Re: [Fwd: Re: Concerns about works created by the US government]
<posted & mailed>
Dave Hornford wrote:
> A work authored by the American Government, and therefore in the public
> domain in the United States is in effect in the public domain in Italy,
> or equivalent of copyright expired. The work does not qualify for an
> Italian copyright, it was not created in Italy or by an Italian citizen
> abroad (I don't know if Italian law provides Italian copyright for works
> authored by Italians abroad, but some countries do); and it has no
> American copyright protection available to be extended to Italian
> jurisdiction through the various copyright conventions. (And, if it
> comes up before you get into detailed arguments on proving this point
> ask your Italian court to rule the proper venue is the author's home
> jurisdiction, the United States, where there is no copyright protection
> for the work) The extended copyright protection afforded through the
> various conventions enable the US-based author to go to court to protect
> rights they have in the US that also exist in Italy. Before the last
> part is used as a jumping off point let me give an example: the US
> grants life+70 or 75 copyright to photographs to the photographer, while
> Canada grants 50 years from then end of the year the photograph was
> taken to the owner of the negative. As a holder of Canadian photograph
> copyrights I cannot enforce copyright protection of my photographs in
> the US after they expire in Canada. Nor can an American copyright holder
> enforce photographic copyrights in Canada 51 years after a US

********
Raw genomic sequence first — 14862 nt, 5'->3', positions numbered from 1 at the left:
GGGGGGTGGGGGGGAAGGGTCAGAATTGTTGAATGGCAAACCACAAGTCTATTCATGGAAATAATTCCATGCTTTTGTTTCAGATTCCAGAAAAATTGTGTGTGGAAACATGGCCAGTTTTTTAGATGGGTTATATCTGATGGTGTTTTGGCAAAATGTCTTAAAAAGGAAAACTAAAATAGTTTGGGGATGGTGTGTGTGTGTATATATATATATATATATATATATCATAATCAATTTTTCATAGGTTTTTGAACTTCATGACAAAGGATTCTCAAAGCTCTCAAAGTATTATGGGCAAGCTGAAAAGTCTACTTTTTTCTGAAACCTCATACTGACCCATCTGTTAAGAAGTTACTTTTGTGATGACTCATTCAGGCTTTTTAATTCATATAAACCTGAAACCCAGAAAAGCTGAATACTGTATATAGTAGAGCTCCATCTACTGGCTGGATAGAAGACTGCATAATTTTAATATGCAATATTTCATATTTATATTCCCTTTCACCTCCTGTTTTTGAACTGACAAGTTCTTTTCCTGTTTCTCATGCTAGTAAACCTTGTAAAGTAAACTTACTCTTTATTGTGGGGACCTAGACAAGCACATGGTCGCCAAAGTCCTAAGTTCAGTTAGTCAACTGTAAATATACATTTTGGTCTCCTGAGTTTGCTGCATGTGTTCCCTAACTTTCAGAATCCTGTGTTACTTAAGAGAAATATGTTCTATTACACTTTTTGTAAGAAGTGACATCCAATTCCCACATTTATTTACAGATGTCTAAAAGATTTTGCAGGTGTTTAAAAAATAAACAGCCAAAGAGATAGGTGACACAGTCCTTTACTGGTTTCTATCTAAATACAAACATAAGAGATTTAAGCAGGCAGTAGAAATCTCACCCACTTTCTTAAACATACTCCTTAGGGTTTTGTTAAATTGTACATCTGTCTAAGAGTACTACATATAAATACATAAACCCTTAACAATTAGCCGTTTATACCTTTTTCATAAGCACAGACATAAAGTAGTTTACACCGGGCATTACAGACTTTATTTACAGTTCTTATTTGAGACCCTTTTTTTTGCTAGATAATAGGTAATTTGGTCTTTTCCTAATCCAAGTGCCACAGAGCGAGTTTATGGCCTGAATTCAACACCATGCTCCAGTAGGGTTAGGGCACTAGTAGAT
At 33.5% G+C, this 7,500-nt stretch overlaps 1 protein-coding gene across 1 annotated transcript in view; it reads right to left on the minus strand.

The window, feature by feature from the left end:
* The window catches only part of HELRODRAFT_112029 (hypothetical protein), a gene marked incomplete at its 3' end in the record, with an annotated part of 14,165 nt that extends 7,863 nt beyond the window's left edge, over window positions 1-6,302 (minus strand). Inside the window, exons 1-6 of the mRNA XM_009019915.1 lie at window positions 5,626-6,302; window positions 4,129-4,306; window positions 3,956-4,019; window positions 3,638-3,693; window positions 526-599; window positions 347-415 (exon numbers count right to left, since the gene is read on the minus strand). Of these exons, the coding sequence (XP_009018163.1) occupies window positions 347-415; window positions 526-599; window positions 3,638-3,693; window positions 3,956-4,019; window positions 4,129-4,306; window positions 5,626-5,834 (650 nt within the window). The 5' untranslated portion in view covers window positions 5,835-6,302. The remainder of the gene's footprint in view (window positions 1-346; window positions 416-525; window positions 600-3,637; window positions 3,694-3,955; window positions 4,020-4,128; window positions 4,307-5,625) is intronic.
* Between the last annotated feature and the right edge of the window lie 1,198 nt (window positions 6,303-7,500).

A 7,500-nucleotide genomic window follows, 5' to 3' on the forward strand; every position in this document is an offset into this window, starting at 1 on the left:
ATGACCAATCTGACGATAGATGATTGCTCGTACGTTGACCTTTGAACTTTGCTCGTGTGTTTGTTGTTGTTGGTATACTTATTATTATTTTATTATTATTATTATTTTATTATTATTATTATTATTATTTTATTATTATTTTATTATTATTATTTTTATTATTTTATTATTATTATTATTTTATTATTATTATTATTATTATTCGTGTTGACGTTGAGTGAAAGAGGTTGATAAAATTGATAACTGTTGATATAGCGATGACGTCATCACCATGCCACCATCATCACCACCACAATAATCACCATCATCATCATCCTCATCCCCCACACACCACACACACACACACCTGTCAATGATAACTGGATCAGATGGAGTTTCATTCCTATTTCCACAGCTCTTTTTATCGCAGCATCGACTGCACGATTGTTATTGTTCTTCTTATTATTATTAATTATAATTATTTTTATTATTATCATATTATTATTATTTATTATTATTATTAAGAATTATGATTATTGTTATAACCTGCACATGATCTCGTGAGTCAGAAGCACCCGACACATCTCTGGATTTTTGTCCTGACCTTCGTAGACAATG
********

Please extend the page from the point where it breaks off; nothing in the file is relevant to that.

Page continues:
> copyrighted photograph was taken (and if the American photographer
> didn't own the negative they may not have standing in Canada). In the
> first case there are no Canadian rights available for protection under
> US copyright law through a convention, in the latter case there are no
> rights available for protection in Canada.
This is *very* useful information. I have a book here by a British author
who died in 1925, putting the work in the public domain in Britain.
However, the book was published in 1925, and US copyright lasts (this week)
95 years, so normally such a US copyright would not expire until 2020.
Does this indicate that the authors' heirs have no rights in the US under
any copyright convention or treaty? That seems to be your implication.
My previous reading of Berne gave the opposite conclusion, that the author
had exactly the same rights as a native US author. What did I miss?
Do they have rights if the copyright was separately and independently
registered in the US? Under US law foreign authors could do this upon
first US publication. I'd guess yes?
> regards Dave
This space intentionally left blank.